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15

The malware in question is hosted elsewhere, and is (probably) being added by cross-site-scripting (XSS). If you have a look at the "var src" part, you'll see a long string of Base64-encoded text: ...


4

The only thing to know when coding an application is that you should not trust the client. This being said, all calculations that you do client-side need to be checked and sanitized by the server. If everything is properly sanitized, then you do not need to block something on the browser. Furthermore, let's say that you use a Javascript function ...


4

Certain browsers have certain features. The service runs JavaScript they provide you, so they can run a lot of feature tests in the actual browser. This can be used to validate your userAgent string. For example (purely hypothetical), if everyone knows that Chrome after v50 supports CSS variables, and any Chrome after v40 no longer support the old ...


3

Imagine that the superSecretToken token was something retrieved from your service's server and was specific to the authenticated user. Or imagine that it was the user's bank balance. Then any random webpage on the internet could embed your page in an iframe, and whenever someone visited the attacker's page and happened to be logged into your service, the ...


2

If using asymmetric encryption from openpgp.js, the private key is stored encrypted by default and then briefly decrypted to decrypt or sign a message with the users passphrase. It is never stored un-encrypted and relies on the user remembering the passphrase he used to create the key pair. In this case even if the hacker found the private keys they are ...


2

I agree with @BBerastegui, whenever you have an input filter, the first thing you want to do is load an external script so that you are not restricted anymore. I'll assume that that's not possible (eg because of a CSP). You can still steal the cookie or perform other actions. Second, whenever there is a ' symbol, any comment after it is ignored. That's ...


2

Yes some email harvesters will render the page and scrape the results therefore no matter how obfuscated your JavaScript is, if the JavaScript simply outputs a plain text email it's possible it will be harvested. On the other hand your html example above likely would not get harvested because they probably don't have that format built into many scrapers. ...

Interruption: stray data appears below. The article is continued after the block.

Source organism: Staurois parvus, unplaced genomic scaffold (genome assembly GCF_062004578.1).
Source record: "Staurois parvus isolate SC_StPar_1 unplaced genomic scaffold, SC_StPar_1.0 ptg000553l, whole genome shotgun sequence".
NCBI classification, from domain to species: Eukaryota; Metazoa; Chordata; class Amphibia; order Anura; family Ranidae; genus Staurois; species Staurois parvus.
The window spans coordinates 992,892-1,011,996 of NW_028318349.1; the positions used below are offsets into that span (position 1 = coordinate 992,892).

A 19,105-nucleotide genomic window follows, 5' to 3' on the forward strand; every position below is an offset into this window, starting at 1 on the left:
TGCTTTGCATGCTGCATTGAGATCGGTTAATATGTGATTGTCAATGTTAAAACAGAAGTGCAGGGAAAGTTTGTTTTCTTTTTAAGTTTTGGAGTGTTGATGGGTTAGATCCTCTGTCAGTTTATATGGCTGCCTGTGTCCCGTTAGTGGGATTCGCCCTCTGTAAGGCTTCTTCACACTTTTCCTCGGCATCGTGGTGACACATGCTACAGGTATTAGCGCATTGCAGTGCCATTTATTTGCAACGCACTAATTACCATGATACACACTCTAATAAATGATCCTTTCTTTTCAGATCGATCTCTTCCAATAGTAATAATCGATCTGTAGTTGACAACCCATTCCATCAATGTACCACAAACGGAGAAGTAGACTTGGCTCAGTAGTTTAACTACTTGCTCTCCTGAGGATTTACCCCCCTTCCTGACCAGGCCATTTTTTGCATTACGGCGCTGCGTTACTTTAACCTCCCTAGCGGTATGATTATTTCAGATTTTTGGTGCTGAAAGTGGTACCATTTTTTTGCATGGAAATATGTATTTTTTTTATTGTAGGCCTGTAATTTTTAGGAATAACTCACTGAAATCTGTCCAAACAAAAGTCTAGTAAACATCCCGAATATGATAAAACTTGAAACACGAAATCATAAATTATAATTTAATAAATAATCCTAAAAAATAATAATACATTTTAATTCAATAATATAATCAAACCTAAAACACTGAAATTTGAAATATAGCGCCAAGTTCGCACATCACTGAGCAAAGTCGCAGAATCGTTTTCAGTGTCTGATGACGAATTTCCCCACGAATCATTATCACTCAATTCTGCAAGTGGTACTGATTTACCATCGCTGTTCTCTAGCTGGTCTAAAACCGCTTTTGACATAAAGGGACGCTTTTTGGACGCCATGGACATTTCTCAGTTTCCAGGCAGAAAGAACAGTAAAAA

1

Mitigations for XSS attacks are not typically restricted to input filtering as you’re describing and attempting, as you’re experiencing it’s like playing whackamole with possible filter bypasses. That’s why the Filter Evasion cheat sheet from OWASP exists. Any untrusted input that’s reflected in a browser response needs to be output encoded. For example ...


1

No, this is not enough. An attacker does not necessarily need to call an external script. They can dump the payload directly into the inline script too. Depending on the length restrictions in place, this can become quite tricky, but still manageable. The main takeaway from this is that custom-made solutions are not very secure. Every now and then I see ...


1

Validation / sanitizing is done on server only. In your example there is no server side code. If your client loads files that should be available to everyone without any restriction, then there is no need on server to check anything. I.e. you don't have to do anything on the server. "anyone could just make the simple call anyways" - this is wrong statement. ...


1

You are correct. The update statement containing the single quotation mark would be broken due to the termination of the name's value and the ad hoc nature on the update. It is surprising that errors aren't occurring since the extra text after the closing of the single quotation isn't valid SQL. I have set up an example of both of these cases (as SELECTs ...


1

// is just the start of a protocol-relative URL. From this site, //google.com would take you to https://google.com. From a plain old http site, //google.com would take you to http://google.com (which would likely bounce you to the https site, but that's not tangential). The tag itself will set your relative URL interpretation to another domain. so with ...


1

It's virtually impossible to do this on your own. There are dozens of fingerprinting vectors that can be used to detect the operating system you are running or uniquely identify a browser, and sometimes even your individual hardware irrespective of the OS you use. Paradoxically, any changes you make to your browser configuration actually make this worse. In ...


1

This is not malware , this is a credential phish. If you enter your password and submit the stolen password is sent to this url hxxp://www.kamesinvestmentint[.]com/wp/xplore/kato/mail.php If you did not enter a password you are safe. If the page didn't load it probably means your browser failed to render the JavaScript ... either way sounds like you are ...


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